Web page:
Nowadays it’s gotten harder and harder for each of us to dedicate some of our time to activities with the sole purpose of letting our mind relax. Overwhelmed by all the responsibilities and tasks of our everyday life, we overlook the possibility of giving ourselves a break, assuming that booking a day at the spa or going off for a quick vacation carry themselves an amount of stress in the planning process, that we’re simply not willing to take on.
However, there are a number of less stressful ways to let our minds loose, one of which is as simple as a stroll in a park, or, as the Japanese put it “Shinrin-yoku”, which roughly translates to “forest bathing” or “taking in the forest atmosphere”.
Keep reading to find out how and why this simple activity can be beneficial for you.
What is forest bathing?
Intuitively, we’ve always known it: when we go for a walk though a natural area, taking in the scenery and breathing the fresh air, we immediately feel more calm, relaxed, restored, almost rejuvenated. This practice has been studied particularly in Japan since the 1980s, when the Ministry of Agriculture, Forestry and Fisheries gave it the name “Shinrin-yoku”. Forest bathing is not to be confused with a fast-paced hike in the woods, it’s not as much focused on the physical exercise as it’s meant to give you the chance to fully experience and soak up the nature around you. The mindset in which you approach this activity should be relaxed, so your heart rate is not meant to jump to an excessive speed. You should walk slowly, open up your senses and take your time.
The health benefits
A robust body of scientific literature has gathered over the years all the health benefits coming from spending time among nature. A study conducted in 2007 found that the participants who took a two hour walk in the woods over two days showed a striking 50% increase in levels of natural killer cells, and this effect lasted for more than a week after the excursion. These cells are responsible for destroying cancer cells and bacterial infections in the body. A trip in the woods will also boost your levels of adiponectin, a substance with an anti-inflammatory effect on blood vessel cells, that in the long run will decrease the risk of heart attack. A meta-analysis in the Environmental Research journal found that spending more time in the green leads to reduced levels of stress hormones, a decrease in both the heart rate and the blood pressure and a significantly lower risk for a number of chronic illnesses.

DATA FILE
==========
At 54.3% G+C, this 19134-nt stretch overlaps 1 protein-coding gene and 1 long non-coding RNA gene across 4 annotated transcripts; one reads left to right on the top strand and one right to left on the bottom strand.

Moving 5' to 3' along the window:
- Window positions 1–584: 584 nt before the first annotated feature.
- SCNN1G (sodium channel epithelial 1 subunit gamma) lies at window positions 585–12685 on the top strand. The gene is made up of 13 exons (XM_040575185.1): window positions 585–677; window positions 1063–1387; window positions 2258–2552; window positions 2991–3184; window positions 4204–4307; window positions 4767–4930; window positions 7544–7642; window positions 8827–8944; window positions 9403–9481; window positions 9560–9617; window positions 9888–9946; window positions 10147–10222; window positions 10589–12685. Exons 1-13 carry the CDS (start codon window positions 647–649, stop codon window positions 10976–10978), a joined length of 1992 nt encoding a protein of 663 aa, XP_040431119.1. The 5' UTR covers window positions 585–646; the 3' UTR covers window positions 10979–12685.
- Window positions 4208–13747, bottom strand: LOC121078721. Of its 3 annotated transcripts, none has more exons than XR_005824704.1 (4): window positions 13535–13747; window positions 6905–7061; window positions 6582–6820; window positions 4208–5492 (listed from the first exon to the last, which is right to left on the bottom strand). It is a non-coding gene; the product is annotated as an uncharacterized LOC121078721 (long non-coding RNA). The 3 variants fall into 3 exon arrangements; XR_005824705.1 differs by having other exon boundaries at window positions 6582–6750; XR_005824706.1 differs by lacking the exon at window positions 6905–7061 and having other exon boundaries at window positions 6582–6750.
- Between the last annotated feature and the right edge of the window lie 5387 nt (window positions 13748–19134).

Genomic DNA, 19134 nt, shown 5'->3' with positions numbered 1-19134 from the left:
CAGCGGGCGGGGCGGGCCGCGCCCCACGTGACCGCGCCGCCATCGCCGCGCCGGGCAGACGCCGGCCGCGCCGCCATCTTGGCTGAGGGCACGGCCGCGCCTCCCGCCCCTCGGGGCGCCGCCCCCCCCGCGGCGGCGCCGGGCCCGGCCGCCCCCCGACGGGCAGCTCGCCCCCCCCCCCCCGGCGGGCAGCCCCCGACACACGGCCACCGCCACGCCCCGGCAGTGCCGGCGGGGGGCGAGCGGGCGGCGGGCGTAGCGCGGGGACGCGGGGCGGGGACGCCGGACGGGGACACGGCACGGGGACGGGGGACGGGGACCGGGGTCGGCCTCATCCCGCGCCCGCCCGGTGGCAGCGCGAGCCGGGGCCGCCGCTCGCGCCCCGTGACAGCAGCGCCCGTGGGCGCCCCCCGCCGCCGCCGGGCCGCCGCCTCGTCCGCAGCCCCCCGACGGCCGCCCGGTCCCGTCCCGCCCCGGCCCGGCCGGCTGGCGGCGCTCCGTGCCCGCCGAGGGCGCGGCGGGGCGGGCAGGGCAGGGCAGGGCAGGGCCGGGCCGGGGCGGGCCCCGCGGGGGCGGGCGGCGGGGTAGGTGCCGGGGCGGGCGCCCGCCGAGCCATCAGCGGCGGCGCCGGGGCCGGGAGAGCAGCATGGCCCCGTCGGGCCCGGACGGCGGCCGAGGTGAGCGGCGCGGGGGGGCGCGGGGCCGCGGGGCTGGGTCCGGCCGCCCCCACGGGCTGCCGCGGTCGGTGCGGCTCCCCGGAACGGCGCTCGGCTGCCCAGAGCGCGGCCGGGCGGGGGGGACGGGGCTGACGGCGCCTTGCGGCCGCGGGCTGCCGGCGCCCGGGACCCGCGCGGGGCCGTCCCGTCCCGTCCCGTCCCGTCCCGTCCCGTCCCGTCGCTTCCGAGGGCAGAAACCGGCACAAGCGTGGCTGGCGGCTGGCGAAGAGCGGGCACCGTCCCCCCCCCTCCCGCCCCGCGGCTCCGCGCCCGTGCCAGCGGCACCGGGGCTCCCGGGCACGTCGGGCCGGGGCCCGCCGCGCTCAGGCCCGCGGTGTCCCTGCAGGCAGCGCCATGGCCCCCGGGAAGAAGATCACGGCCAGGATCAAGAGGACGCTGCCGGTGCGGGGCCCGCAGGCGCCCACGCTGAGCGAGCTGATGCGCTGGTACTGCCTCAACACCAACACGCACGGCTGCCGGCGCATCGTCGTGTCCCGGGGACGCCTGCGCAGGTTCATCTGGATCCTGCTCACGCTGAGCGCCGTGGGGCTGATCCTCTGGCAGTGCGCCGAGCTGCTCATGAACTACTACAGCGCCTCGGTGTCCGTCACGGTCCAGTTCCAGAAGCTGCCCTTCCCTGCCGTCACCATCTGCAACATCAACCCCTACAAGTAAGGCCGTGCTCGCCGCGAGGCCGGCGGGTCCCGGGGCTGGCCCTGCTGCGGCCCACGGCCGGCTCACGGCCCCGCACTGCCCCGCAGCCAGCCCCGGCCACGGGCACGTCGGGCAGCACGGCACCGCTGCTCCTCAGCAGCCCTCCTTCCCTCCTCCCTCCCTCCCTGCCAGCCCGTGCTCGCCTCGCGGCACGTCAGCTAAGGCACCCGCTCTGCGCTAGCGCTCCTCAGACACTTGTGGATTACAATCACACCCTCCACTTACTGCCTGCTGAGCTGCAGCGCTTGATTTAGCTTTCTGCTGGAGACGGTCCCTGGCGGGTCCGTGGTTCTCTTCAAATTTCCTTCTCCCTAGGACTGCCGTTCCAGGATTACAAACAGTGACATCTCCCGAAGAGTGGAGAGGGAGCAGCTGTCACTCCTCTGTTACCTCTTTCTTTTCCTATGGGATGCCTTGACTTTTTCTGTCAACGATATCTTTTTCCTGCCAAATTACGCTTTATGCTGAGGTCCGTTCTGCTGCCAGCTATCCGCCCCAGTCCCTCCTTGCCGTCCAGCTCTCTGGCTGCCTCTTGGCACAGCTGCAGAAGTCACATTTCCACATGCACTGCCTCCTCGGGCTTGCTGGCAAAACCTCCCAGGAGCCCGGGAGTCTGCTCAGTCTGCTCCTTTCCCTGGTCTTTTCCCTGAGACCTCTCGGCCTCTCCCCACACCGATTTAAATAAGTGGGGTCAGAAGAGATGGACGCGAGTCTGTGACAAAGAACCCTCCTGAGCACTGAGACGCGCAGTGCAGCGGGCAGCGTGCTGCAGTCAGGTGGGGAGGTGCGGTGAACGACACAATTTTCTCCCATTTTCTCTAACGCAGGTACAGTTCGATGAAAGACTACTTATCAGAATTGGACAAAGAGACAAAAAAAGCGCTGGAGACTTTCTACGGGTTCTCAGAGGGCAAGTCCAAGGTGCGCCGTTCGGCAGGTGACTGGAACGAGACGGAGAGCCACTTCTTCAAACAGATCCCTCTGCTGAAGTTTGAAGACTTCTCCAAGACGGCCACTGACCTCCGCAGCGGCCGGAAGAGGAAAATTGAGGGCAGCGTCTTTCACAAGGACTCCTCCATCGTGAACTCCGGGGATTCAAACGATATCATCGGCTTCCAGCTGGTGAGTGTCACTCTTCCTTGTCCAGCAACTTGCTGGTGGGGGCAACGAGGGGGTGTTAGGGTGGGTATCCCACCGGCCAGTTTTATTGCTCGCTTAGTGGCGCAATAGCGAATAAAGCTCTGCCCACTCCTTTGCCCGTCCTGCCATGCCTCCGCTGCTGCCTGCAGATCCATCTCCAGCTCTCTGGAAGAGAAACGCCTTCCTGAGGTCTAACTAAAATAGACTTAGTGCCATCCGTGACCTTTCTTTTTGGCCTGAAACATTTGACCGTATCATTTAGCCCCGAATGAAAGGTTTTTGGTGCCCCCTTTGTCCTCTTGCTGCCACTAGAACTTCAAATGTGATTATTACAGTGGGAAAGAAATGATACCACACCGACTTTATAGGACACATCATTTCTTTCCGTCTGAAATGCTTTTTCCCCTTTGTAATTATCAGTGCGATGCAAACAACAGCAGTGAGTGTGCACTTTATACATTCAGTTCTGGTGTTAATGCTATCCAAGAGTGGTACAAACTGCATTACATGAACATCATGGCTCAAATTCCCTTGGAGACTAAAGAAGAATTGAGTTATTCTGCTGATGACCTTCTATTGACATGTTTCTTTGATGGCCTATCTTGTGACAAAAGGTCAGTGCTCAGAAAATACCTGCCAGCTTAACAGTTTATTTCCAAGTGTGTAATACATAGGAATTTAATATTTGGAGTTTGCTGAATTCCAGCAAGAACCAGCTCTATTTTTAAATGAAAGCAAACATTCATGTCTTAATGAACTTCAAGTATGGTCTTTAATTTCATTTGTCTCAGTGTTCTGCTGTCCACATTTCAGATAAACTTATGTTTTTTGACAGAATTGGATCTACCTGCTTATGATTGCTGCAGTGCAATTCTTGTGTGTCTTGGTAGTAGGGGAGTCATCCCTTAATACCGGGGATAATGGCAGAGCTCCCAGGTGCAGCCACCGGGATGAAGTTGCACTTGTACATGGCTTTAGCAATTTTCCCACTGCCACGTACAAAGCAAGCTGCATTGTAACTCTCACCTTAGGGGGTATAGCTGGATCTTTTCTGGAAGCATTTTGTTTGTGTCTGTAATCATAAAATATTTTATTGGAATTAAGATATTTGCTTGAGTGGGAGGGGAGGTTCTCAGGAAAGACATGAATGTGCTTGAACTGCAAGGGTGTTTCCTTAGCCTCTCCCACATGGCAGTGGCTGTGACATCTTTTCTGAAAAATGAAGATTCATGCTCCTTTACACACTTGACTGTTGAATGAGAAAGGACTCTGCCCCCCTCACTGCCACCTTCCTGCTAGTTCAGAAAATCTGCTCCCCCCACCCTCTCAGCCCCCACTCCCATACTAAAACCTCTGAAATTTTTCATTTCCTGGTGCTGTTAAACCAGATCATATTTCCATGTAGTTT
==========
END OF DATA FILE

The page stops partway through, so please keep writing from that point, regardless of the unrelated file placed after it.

How to do it
In Japan, forest bathing is a consolidated practice, with entire forests dedicated to do it and a number of programs for guided walks with doctors on hand to offer general evaluations. When you arrive, your physical health gets checked along with your psychological state; afterwards, a therapist will work out the best plan for you. You definitely don’t need, however, a guide or a plan to forest bathe on your own. The only thing you need is a park, or, if that’s not available to you, a location with some natural elements, even your garden will do, as long as it’s free from noise and distractions and it feels comfortable to you. Now all you have to do is unlock your senses and let them guide you through the experience: breathe in the natural aromatherapy of the fragrances of nature, listen to the gentle sounds of the breeze through the branches, appreciate nature’s beauty in all of its elements, feel with your hands the texture of the soil, dip your toes in a stream.
The ways to feel connected with nature are unlimited. You can even match another relaxing activity to forest bathing, taking advantage of the spectacular surrounding of nature: yoga, T’ai chi, meditation, breathing exercises, art classes or plant observation to just name a few.
If you’re still not feeling inspired to venture into a forest bathing trip, try listening to this soothing music to set you in the right mood.
Have you ever tried forest bathing? Let us know your thoughts in the comments!